Improving Your Output (Net Score)

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Improving Your Output (Net Score)

Importance of Output

Success in a competitive exam is not only dependent on your knowledge level but also on to what extent you can apply that knowledge in the examination hall. In other words, what matters is to what extent a student can convert his/her knowledge (input) into the net score (output). Results of a survey said that most of the students fail not because of lack of knowledge (input) but because of inability to convert the input into the output. Despite this, it has been frequently seen that the student still spends 99% of their energy and time in gaining input i.e. acquiring more and more knowledge and ignoring output.

Hence, a student needs to measure and improve his output. The best tool to monitor your output is by periodically appearing in tests. A test will not only help in measuring your output but will also provide you an answer to what steps you should initiate to convert your input to output. The three factors you should monitor regularly are :

•    Speed: Ability to solve questions quickly

•    Strike Rate: Ability to solve questions correctly

•    Selection: Ability to select what to do & what not to do


In competitive exams, apart from solving the questions, what is equally important is whether you can solve the question in the shortest possible time or not because that would determine the total number of questions you would be able to solve. Speed means the average time you take to solve a question.

Strike Rate

This originates from the second important factor, the strike rate. Strike rate means the percentage of correctly attempted questions. A strike rate of 90 means that 90 percent of questions attempted are correct and 10 percentage are wrong.

Here I would like to share one of my experiences. I was doing a seminar in association with HT Horizons in Delhi. In the question-answer session, one of the students asked me, “Sir, I think I have reached the peak of my speed & strike rate, which means I think I cannot further improve upon my speed & strike rate. But, my net score is still less than the expected NEET cut-off. What should I do to improve my score?”

This brings us to the third very important factor for improving performance i.e., selection of questions.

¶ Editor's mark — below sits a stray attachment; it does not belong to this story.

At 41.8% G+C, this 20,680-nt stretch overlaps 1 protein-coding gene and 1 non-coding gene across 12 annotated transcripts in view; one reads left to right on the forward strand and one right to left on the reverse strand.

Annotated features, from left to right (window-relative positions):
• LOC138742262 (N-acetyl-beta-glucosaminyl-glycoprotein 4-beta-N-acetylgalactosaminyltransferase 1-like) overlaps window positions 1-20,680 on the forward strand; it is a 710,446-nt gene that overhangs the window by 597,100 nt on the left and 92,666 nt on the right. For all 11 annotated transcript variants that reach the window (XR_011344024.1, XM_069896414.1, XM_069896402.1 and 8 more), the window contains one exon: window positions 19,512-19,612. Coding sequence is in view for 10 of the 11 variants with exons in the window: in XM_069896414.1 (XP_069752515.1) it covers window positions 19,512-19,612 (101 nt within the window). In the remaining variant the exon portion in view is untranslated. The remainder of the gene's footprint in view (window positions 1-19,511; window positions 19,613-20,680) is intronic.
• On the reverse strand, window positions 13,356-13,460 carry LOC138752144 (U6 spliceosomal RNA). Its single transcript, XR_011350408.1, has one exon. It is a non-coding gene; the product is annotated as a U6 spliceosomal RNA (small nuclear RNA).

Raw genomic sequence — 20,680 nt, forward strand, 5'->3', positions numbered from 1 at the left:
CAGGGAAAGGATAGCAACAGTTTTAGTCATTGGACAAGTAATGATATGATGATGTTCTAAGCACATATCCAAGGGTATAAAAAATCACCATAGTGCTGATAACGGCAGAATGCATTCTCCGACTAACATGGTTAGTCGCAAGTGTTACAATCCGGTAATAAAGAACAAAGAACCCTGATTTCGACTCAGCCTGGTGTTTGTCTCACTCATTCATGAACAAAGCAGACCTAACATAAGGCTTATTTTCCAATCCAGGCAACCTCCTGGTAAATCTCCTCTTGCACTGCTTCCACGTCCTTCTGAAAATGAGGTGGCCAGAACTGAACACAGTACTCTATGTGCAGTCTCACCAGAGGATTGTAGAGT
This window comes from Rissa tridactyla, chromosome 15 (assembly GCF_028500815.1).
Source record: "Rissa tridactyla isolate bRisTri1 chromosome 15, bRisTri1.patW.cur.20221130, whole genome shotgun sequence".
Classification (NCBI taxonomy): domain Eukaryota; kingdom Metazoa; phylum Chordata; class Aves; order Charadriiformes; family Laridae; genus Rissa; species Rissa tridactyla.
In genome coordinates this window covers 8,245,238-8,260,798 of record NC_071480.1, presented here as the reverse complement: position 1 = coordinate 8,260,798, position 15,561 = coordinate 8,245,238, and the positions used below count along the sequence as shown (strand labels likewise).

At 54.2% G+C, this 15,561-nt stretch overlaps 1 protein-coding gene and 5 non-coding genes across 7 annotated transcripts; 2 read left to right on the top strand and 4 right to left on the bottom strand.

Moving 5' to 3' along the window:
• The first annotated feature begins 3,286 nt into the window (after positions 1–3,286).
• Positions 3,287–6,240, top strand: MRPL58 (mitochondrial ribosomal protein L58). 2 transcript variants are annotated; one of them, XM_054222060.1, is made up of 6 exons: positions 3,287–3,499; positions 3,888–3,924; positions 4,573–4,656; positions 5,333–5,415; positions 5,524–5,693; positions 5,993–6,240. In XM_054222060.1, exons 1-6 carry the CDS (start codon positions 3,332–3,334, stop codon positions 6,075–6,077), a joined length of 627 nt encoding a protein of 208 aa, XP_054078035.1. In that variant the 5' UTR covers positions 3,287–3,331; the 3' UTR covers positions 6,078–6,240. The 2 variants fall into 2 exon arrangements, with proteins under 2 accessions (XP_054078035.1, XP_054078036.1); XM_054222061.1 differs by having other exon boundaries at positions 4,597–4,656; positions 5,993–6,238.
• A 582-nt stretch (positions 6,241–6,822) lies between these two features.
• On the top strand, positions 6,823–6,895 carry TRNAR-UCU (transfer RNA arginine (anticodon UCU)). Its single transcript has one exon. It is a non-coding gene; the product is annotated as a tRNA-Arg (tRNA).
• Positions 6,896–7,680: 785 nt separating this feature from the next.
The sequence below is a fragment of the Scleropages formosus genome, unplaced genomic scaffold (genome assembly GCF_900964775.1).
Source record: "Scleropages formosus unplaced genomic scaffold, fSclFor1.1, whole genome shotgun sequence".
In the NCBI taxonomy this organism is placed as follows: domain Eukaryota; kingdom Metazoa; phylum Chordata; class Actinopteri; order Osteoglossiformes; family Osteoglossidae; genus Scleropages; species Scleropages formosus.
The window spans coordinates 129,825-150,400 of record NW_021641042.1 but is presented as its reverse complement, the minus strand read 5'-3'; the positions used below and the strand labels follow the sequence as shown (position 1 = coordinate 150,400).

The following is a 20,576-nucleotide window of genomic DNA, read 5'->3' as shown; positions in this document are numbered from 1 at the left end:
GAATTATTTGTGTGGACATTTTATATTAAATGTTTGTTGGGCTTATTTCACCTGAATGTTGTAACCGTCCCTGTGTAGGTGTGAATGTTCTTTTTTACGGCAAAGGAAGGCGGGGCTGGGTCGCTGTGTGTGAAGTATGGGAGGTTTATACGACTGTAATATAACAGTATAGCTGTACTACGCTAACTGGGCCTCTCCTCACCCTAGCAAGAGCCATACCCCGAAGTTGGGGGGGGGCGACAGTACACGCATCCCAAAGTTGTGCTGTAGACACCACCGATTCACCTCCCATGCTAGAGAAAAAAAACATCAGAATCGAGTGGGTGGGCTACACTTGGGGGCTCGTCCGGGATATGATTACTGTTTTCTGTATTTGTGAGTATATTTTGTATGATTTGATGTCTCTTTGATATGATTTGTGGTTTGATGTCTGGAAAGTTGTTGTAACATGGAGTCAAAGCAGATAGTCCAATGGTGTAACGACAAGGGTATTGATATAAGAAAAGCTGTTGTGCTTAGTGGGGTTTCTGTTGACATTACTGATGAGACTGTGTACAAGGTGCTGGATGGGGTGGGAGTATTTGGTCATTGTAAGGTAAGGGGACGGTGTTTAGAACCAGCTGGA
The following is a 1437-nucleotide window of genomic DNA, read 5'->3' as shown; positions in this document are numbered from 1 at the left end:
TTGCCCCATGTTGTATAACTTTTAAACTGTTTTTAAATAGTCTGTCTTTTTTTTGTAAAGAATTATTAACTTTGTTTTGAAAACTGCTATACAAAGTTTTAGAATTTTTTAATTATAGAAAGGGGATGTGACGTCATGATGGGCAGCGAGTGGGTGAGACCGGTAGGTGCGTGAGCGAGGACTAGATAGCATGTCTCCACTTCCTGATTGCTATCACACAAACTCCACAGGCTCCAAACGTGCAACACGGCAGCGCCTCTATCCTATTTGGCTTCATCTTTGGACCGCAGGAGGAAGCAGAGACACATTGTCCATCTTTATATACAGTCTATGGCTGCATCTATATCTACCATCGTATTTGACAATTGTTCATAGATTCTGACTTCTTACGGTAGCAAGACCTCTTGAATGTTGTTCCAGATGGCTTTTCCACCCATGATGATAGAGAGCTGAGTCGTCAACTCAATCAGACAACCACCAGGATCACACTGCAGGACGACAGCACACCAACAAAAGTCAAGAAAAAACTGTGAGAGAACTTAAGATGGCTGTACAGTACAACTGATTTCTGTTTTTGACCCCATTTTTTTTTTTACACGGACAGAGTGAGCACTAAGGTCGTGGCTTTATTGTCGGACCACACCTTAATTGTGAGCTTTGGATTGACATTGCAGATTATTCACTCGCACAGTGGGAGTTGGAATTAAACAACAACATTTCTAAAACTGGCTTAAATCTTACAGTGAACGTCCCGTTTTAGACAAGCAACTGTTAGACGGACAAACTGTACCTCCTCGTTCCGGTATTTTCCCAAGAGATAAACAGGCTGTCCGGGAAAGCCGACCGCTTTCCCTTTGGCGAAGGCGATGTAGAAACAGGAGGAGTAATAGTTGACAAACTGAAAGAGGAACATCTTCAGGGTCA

It is very important to understand what you have to attempt and what you have to leave. There is a limit to which you can improve your speed and strike rate beyond which what becomes very important is your selection of questions. So success depends a lot upon how judiciously one can select the questions. To optimize your performance, you should quickly scan for easy questions and come back to the difficult ones later.

Always keep in mind that normally questions in any competitive exams can be categorized into 3 areas

Easy: Approximately 25% of questions in a paper are easy.

Average: Approximately 60% of questions in a paper are average.

Difficult: Approximately 15% of questions in a paper are difficult.

Remember what percent of easy and average questions you can attempt correctly will decide your selection whereas difficult questions will decide your merit. So, while attempting a paper you should focus on careful selection of the easy and average questions and avoid difficult questions in the first and second round and come back to them once you have completed the entire paper once.

Also, remember that the cut-off in most of the exams moves between 62 to 67% (except JEE where the cut-off is usually between 40 to 50%). So if you focus on easy and average questions i.e. 85 % of the questions, you can easily score 70% marks without even going to difficult questions. Try to ensure that in the initial 2 hours of the paper the focus should be clearly on easy and average questions, after two hours you can decide whether you want to move to difficult questions or revise the ones that attempted to ensure a high strike rate.

So keep in mind, the speed with which you attempt the exam, strike rate and selections of questions, before you appear for any tests or exam.

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